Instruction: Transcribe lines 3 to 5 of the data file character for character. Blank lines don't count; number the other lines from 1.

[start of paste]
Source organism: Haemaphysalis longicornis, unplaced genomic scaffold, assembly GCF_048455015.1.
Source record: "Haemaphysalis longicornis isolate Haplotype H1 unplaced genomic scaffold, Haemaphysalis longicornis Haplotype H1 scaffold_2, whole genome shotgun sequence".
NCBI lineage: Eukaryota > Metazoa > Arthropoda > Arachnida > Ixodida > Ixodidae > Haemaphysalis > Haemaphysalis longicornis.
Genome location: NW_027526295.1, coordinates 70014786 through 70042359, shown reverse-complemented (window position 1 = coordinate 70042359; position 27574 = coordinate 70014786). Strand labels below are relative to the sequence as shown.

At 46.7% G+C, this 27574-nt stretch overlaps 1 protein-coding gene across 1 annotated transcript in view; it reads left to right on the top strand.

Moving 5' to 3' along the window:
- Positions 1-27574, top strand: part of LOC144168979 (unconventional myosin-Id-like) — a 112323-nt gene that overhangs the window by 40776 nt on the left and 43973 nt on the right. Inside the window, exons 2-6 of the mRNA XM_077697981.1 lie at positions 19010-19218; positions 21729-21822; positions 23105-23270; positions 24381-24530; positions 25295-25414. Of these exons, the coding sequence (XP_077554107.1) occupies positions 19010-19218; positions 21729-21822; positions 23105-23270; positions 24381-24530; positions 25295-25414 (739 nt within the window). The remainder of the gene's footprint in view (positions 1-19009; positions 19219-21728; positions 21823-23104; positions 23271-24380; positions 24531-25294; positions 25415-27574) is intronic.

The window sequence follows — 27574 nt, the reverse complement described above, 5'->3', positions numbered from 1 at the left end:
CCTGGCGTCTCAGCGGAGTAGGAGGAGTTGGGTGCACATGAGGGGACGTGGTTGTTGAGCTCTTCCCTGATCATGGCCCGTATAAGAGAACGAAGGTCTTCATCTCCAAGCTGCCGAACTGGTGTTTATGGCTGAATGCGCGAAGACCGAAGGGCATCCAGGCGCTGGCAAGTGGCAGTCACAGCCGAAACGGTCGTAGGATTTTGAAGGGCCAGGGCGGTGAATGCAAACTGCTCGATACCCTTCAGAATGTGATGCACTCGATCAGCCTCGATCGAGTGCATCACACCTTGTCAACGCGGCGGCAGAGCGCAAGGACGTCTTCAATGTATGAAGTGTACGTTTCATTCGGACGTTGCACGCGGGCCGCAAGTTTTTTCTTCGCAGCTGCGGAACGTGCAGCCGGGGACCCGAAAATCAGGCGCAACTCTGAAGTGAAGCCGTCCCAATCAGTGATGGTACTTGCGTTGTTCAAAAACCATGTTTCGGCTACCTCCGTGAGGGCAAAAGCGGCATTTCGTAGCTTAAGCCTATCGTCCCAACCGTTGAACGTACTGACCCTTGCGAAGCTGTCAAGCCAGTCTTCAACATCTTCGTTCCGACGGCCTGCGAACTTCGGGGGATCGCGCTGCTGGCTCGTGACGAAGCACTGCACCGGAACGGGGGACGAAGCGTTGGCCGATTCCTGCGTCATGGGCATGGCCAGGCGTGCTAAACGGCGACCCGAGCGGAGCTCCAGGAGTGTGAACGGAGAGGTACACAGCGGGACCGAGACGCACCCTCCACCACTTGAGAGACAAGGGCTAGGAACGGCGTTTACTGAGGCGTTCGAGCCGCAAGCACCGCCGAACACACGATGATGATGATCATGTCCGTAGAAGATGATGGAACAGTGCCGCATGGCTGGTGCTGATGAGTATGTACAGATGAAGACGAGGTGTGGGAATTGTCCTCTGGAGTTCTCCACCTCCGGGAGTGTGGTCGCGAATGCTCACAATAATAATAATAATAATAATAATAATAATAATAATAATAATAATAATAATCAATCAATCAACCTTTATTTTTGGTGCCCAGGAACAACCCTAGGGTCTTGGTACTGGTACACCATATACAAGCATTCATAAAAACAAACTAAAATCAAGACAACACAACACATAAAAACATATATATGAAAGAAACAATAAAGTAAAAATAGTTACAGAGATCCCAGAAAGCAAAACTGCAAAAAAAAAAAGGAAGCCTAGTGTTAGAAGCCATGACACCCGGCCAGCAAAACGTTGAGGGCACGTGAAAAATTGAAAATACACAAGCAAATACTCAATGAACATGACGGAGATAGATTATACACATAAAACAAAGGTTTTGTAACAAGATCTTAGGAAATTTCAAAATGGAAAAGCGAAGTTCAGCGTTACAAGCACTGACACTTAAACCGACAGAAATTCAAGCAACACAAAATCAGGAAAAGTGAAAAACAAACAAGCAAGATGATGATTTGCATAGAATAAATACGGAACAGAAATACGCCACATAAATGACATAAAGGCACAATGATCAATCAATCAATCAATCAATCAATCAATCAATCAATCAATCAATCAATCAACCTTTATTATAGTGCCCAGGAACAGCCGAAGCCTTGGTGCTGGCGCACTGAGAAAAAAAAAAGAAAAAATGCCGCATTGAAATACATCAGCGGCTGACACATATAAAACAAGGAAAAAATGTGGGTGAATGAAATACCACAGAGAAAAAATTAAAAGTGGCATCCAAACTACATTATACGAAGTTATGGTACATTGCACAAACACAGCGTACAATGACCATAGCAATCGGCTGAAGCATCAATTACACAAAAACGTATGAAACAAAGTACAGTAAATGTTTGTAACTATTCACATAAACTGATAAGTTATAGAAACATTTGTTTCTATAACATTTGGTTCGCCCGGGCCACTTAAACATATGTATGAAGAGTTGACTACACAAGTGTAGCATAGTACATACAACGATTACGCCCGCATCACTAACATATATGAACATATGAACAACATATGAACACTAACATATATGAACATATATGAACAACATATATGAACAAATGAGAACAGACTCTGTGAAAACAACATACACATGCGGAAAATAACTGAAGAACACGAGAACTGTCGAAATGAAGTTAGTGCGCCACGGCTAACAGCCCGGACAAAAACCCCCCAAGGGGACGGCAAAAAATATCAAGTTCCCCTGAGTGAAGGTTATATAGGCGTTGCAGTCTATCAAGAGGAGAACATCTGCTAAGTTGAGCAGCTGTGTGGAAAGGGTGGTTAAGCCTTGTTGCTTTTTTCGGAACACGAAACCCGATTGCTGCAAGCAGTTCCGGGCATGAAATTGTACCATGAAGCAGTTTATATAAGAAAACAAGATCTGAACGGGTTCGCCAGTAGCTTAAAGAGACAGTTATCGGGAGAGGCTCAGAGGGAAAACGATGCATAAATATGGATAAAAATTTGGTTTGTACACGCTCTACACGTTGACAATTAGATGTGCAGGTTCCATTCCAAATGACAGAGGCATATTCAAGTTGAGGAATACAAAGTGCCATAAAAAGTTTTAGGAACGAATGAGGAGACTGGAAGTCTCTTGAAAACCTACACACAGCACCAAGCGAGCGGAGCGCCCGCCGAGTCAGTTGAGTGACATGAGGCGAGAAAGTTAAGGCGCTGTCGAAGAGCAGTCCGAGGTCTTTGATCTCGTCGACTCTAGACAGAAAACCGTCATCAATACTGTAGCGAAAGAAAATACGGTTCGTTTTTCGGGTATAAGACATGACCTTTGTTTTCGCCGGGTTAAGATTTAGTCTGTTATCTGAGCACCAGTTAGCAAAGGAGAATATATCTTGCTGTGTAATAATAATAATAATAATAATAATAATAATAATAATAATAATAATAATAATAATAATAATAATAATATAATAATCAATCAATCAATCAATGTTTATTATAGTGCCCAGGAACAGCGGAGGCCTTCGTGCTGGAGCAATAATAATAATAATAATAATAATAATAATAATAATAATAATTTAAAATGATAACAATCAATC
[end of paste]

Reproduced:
NCBI lineage: Eukaryota > Metazoa > Arthropoda > Arachnida > Ixodida > Ixodidae > Haemaphysalis > Haemaphysalis longicornis.
Genome location: NW_027526295.1, coordinates 70014786 through 70042359, shown reverse-complemented (window position 1 = coordinate 70042359; position 27574 = coordinate 70014786). Strand labels below are relative to the sequence as shown.

At 46.7% G+C, this 27574-nt stretch overlaps 1 protein-coding gene across 1 annotated transcript in view; it reads left to right on the top strand.